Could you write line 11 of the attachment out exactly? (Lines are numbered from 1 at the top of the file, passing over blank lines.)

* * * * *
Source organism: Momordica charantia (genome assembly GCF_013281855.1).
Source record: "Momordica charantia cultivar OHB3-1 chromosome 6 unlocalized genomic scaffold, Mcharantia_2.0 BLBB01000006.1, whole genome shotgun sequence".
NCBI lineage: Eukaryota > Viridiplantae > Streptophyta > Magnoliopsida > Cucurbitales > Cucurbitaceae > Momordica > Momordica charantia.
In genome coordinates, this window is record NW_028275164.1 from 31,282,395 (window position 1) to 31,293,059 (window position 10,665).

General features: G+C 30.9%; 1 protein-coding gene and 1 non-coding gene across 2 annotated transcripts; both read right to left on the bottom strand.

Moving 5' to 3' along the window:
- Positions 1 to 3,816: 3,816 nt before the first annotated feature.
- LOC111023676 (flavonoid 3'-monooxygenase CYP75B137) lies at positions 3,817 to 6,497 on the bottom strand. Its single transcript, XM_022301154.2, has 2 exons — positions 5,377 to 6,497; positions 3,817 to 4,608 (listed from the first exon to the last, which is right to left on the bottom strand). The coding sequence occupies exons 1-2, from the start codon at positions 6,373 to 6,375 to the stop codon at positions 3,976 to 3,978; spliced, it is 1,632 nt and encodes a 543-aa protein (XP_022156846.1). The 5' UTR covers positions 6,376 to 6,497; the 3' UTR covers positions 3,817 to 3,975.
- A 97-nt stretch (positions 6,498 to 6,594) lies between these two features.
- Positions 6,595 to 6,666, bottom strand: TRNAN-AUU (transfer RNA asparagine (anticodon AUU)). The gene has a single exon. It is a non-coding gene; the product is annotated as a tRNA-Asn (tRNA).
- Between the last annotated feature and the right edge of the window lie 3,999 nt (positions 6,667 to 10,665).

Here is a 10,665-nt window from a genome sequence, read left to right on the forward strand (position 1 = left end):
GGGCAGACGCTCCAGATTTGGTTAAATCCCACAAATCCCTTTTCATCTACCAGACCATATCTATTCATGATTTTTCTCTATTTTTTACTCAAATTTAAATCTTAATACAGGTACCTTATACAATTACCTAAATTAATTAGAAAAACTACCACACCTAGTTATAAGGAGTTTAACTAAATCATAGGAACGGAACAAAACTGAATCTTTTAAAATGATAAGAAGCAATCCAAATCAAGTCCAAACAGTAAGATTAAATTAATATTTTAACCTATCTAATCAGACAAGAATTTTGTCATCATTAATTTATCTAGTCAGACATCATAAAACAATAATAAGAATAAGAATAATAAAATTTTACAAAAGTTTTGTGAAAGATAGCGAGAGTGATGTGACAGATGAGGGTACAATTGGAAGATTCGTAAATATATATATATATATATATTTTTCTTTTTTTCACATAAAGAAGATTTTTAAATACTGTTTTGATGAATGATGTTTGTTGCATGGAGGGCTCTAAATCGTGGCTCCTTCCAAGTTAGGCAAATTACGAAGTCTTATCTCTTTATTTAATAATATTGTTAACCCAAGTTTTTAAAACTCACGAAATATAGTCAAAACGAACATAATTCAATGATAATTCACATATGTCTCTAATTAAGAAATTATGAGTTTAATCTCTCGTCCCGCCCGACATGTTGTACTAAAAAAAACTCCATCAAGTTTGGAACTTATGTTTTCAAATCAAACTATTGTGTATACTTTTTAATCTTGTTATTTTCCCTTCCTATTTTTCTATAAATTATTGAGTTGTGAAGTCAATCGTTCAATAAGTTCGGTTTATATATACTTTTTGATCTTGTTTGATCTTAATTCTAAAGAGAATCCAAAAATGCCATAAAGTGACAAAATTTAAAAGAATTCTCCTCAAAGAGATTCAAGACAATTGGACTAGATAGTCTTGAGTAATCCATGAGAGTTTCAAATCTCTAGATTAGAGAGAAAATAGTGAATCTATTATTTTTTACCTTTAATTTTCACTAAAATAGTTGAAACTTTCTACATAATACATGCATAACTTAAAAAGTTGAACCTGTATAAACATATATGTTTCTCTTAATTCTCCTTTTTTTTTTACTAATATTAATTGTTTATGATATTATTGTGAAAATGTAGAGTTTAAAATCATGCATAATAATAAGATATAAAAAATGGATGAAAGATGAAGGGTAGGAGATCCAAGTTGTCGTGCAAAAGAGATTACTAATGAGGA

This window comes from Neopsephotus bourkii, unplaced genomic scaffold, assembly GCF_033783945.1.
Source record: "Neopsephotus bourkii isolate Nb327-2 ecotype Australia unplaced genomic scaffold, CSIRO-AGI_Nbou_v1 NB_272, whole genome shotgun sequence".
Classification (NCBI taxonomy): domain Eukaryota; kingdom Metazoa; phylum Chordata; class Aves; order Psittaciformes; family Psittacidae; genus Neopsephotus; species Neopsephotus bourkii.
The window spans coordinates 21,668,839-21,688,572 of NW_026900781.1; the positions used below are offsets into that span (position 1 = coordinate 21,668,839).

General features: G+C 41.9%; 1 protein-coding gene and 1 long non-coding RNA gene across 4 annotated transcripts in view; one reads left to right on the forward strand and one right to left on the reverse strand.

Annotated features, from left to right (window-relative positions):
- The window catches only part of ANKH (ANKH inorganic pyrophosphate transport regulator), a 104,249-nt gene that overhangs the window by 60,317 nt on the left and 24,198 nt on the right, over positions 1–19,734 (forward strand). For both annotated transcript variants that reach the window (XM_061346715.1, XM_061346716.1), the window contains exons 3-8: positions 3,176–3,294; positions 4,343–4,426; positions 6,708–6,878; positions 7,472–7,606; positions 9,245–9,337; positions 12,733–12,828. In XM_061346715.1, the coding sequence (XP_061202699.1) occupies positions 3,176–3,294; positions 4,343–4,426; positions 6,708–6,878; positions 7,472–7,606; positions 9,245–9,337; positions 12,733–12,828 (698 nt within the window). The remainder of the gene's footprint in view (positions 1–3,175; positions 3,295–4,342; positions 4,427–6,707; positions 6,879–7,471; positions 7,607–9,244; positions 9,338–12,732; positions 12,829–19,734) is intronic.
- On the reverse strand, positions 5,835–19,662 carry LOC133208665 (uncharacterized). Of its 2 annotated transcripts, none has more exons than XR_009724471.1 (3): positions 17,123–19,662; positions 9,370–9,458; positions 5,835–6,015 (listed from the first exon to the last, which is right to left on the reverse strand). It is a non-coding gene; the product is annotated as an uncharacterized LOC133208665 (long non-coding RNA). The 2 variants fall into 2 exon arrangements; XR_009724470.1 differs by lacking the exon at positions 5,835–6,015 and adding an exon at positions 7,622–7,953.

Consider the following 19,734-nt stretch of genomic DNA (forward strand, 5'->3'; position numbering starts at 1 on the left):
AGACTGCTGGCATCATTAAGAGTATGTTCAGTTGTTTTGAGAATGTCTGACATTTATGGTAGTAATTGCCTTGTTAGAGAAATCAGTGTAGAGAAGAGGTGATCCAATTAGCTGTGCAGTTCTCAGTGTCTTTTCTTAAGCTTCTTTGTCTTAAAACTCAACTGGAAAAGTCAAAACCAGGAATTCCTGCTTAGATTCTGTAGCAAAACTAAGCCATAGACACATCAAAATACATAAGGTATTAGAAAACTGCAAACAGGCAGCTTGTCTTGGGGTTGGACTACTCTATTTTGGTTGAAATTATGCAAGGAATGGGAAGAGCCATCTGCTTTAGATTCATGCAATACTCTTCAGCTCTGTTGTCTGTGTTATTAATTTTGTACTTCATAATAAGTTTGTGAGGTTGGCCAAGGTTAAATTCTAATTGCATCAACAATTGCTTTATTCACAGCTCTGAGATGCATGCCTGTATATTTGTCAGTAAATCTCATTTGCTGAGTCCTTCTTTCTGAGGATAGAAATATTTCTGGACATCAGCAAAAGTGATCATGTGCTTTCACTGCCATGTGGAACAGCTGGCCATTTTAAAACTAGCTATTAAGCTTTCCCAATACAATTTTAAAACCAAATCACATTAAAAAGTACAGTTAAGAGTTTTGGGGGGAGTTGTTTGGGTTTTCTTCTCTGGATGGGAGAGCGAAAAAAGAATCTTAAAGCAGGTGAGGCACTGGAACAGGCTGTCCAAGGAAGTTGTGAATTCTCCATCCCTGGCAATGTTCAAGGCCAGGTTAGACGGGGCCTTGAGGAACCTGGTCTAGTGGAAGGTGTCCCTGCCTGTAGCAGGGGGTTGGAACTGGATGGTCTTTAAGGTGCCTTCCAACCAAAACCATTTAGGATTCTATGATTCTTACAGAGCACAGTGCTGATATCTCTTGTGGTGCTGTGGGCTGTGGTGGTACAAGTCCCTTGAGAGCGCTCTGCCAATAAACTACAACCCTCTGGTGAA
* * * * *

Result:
- Between the last annotated feature and the right edge of the window lie 3,999 nt (positions 6,667 to 10,665).